I believe that such quotes are used in order to display to the everyday person that there is a considerable debate even among the evolutionary community. I don't think the everyday Joe is aware that there is such an intense debate about evolution.

I think that this is why Creationists and IDers use such quotes. Unfortunately, many evolutionists interpret this as misquotation and quoting out of context.


This message is a reply to:
 Message 36 by Minnemooseus, posted 04-07-2002 8:40 PM Minnemooseus has not yet responded

Replies to this message:
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Robert
Inactive Member


Message 38 of 73 (8299)
04-07-2002 10:14 PM
Reply to: Message 36 by Minnemooseus
04-07-2002 8:40 PM


Greetings Moose!

I am glad to hear that you are a trained geologist and that you are a professor of Geology. In reading your answers it seems that you are already biased in favor of evolution, but I will ply you with a question nonetheless.

Here is a link: www.trueorigin.org/geocolumn.asp to an article by John Woodmorappe entitled, "The Geologic Column: Does it exist?" If what the article says is truen, then one would have to conclude that the "geologic column" is not a fact of science but a speculation or interpretation of the geologic data.

I understand that you have both a personal and a professional stake in the factual nature of the geologic column, but I would like to know your thoughts on the article anyway.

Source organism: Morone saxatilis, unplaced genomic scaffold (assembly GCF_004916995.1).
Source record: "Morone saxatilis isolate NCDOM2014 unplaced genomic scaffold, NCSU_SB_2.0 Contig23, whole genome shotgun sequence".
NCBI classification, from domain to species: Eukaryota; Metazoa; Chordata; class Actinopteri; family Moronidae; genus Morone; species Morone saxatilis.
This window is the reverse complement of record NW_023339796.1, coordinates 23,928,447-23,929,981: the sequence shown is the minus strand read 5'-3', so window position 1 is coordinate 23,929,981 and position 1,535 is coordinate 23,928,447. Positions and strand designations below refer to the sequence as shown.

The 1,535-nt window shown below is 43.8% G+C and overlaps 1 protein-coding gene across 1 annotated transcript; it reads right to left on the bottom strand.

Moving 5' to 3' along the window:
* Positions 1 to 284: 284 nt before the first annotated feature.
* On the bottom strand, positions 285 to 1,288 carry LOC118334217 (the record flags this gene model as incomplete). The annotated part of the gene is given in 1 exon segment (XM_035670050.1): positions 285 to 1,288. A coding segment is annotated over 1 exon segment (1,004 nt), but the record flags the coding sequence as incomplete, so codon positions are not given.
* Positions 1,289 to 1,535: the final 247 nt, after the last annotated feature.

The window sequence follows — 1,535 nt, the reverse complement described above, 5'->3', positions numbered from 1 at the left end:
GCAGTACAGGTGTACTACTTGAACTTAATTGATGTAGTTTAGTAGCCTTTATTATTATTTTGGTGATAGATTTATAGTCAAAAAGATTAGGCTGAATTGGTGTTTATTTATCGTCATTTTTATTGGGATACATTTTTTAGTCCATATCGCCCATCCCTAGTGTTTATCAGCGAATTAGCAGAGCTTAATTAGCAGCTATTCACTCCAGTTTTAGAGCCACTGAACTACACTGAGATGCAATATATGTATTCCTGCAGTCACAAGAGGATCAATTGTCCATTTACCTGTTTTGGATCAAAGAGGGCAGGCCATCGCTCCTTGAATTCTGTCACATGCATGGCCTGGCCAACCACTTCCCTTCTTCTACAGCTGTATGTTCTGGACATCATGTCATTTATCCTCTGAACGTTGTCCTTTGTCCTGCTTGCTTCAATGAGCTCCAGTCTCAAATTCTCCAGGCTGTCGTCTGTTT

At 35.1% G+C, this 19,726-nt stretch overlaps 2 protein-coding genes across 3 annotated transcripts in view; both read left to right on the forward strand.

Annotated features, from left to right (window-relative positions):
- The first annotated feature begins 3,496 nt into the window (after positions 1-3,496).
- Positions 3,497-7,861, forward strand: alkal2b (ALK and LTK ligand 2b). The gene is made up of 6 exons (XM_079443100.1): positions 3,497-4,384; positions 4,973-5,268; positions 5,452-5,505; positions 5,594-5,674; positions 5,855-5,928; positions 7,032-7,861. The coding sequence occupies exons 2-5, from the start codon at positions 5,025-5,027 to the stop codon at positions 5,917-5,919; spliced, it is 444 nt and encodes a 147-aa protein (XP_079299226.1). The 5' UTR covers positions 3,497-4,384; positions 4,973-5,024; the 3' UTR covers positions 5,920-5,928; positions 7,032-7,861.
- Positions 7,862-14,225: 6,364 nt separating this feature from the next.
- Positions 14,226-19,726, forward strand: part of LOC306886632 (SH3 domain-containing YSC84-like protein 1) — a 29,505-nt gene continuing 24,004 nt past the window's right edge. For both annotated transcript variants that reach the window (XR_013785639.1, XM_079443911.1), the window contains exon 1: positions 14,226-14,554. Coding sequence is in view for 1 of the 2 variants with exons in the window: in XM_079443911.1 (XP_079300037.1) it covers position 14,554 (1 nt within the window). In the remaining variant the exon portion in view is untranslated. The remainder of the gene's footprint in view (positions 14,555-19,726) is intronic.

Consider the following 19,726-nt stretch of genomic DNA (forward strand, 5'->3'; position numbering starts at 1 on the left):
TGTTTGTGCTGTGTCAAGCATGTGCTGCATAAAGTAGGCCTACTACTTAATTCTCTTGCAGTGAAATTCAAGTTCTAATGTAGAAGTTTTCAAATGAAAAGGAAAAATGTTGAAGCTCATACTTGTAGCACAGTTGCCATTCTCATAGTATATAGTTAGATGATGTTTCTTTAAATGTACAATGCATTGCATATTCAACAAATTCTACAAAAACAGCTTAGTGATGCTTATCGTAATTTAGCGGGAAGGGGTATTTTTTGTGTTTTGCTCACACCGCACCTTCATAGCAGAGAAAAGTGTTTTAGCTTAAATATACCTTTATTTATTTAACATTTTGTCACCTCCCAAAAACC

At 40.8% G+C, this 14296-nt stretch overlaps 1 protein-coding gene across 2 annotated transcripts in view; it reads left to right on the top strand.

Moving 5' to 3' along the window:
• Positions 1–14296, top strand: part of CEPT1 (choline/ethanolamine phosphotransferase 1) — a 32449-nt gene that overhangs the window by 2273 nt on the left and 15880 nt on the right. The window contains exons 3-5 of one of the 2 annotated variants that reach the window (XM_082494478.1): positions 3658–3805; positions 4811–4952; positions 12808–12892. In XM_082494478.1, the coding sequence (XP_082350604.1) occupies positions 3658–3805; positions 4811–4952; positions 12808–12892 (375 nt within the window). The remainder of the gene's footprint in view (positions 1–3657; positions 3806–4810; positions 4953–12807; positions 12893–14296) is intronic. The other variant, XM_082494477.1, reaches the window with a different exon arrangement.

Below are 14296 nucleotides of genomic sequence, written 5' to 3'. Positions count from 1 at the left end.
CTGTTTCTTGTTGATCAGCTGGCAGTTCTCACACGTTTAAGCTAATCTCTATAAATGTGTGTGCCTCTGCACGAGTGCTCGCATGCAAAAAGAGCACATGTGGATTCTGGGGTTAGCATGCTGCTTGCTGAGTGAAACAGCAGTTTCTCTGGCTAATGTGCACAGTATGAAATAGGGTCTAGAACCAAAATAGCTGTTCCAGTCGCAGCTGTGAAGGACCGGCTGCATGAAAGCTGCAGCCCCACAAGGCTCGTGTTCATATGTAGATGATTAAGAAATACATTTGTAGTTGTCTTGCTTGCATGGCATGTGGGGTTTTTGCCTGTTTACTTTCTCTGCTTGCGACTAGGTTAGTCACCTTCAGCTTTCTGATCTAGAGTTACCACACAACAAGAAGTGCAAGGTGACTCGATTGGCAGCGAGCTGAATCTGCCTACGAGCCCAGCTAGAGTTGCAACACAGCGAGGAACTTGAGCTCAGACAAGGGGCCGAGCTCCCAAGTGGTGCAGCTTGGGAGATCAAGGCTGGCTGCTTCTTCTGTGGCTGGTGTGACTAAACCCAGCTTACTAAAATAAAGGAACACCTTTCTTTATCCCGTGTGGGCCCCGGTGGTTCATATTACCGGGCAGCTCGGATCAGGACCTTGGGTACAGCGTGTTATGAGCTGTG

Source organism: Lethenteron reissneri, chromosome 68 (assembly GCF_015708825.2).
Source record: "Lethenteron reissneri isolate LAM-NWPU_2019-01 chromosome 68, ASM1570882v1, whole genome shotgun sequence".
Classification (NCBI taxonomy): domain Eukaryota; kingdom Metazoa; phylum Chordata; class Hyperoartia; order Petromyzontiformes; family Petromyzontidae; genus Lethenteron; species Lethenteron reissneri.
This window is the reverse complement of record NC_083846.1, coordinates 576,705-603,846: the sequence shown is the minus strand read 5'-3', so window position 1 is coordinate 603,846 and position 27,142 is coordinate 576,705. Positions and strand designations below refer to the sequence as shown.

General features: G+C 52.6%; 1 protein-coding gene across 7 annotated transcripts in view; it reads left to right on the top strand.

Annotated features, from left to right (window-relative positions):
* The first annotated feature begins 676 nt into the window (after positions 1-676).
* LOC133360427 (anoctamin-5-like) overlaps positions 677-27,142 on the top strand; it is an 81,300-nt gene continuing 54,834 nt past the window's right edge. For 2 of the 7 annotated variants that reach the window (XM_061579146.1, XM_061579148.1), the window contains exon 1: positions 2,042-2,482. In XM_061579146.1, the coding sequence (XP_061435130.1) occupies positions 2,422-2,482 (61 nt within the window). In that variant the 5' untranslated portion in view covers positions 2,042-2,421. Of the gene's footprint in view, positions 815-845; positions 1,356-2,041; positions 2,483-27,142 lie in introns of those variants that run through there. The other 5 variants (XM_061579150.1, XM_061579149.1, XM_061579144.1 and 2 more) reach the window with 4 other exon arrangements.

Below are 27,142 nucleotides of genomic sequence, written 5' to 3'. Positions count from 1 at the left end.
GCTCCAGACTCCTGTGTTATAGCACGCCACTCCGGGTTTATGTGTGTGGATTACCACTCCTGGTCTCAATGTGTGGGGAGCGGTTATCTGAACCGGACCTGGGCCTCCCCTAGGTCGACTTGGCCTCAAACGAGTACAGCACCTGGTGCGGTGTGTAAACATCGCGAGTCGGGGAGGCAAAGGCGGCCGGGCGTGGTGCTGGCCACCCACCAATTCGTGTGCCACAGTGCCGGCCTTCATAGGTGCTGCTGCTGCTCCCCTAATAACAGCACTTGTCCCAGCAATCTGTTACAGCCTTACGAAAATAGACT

Robert


This message is a reply to:
 Message 36 by Minnemooseus, posted 04-07-2002 8:40 PM Minnemooseus has responded

Replies to this message:
 Message 39 by Minnemooseus, posted 04-08-2002 12:27 AM Robert has not yet responded
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Minnemooseus
Member
Posts: 3775
From: Duluth, Minnesota, U.S. (West end of Lake Superior)
Joined: 11-11-2001
Member Rating: 5.0


Message 39 of 73 (8304)
04-08-2002 12:27 AM
Reply to: Message 38 by Robert
04-07-2002 10:14 PM


You may wish to look at some of the geology topics. The first two are ones I started, and are not too many pages long.

Back to the fundamentals
http://www.evcforum.net/cgi-bin/dm.cgi?action=page&f=11&t=14&p=12

Uniformitarianism
http://www.evcforum.net/cgi-bin/dm.cgi?action=page&f=1&t=54&p=12

The following have more pages.

The Geologic Column
http://www.evcforum.net/cgi-bin/dm.cgi?action=page&f=11&t=13&p=12

Is the Global Flood Feasible
http://www.evcforum.net/cgi-bin/dm.cgi?action=page&f=11&t=7&p=12

I've seen the John Woodmorappe article before. Please consult the Geologic Column topic listed above. Also, I believe http://www.talkorigins.org/faqs/geocolumn/ may be a direct response to the Woodmorappe article.

And by the way, the B.S. degree is a fairly lowly degree. And Whatsamatta U is something out of a Marx Brothers movie. ( Whatsamatta U )

Moose

Edited to correct spelling of "Whatsamatta".

Added by edit:

quote:
In reading your answers it seems that you are already biased in favor of evolution, but I will ply you with a question nonetheless.

I am certainly an old earth evolutionist. That's what the worldly evidence indicates. I am also very anti-young earth (and the related 6 literal days) creation. I am agnostic about old earth/long period of time creationism.

------------------
BS degree, geology, '83
Professor, geology, Whatsamatta U
Old Earth evolution - Yes
Godly creation - Maybe

[This message has been edited by minnemooseus, 04-08-2002]